Researchers at the Max Planck Institute for Evolutionary Anthropology in Leipzig, Germany have sequenced the genomes of five Neandertals that lived between 39,000 and 47,000 years ago, thereby learning about some of the last remaining Neandertals in Eurasia. These late Neandertals are all more closely related to the Neandertals that contributed DNA to modern human ancestors than an older Neandertal from the Altai Mountains that was previously sequenced. Their genomes also provide evidence for a turnover in the Neandertal population towards the end of Neandertal history.
Due to the limited number of specimens and difficulties in obtaining endogenous DNA from such old material, the number of Neandertals for which nuclear genomes have been sequenced is still limited. Since 2010 whole genome sequences have been generated for four Neandertals from Croatia, Siberia and the Russian Caucasus. This study adds five new genomes representing Neandertals from a wider geographic range and from a later time period than what was previously obtained.
New methods for the removal of contaminating DNA from microbes and present-day humans that were developed by the Leipzig group have now enabled the researchers to sequence the genomes of five Neandertals from Belgium, France, Croatia, and Russia that are between 39,000 and 47,000 years old. These therefore represent some the latest surviving Neandertals in Europe.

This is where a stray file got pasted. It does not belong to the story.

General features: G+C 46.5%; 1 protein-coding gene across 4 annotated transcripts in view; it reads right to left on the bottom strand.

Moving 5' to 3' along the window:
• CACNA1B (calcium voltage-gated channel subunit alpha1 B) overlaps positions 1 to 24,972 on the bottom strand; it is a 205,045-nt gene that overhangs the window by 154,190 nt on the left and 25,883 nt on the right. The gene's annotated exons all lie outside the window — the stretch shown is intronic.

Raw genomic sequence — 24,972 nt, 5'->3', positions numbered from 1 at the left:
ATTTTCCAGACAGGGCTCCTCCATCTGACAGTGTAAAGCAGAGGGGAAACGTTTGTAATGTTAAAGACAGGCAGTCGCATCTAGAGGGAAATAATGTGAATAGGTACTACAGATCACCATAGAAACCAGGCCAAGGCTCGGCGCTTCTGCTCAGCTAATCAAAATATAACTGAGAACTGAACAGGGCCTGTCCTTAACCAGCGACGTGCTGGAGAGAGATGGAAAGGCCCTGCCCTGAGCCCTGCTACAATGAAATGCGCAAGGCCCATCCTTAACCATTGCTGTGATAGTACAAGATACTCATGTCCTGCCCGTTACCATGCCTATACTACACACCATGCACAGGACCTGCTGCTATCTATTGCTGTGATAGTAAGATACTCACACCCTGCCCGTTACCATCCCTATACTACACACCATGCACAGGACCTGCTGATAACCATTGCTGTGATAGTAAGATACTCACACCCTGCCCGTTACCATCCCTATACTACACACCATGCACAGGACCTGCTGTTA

Having genomes from multiple Neandertals allows the researchers to begin to reconstruct Neandertal population history. “We see that the genetic similarity between these Neandertals is well-correlated with their geographical location. By comparing these genomes to the genome of an older Neandertal from the Caucasus we show that Neandertal populations seem to have moved and replaced each other towards the end of their history”, says first author, Mateja Hajdinjak.
The team also compared these Neandertal genomes to the genomes of people living today, and showed that all of the late Neandertals were more similar to the Neandertals that contributed DNA to present-day people living outside Africa than an older Neandertal from Siberia. Intriguingly, even though four of the Neandertals lived at a time when modern humans had already arrived in Europe they do not carry detectable amounts of modern human DNA. “It may be that gene flow was mostly unidirectional, from Neandertals into modern humans”, says Svante Pääbo, Director at the Max Planck Institute for Evolutionary Anthropology.
“Our work demonstrates that the generation of genome sequences from a large number of archaic human individuals is now technically feasible, and opens the possibility to study Neandertal populations across their temporal and geographical range”, says Janet Kelso, the senior author of the new study.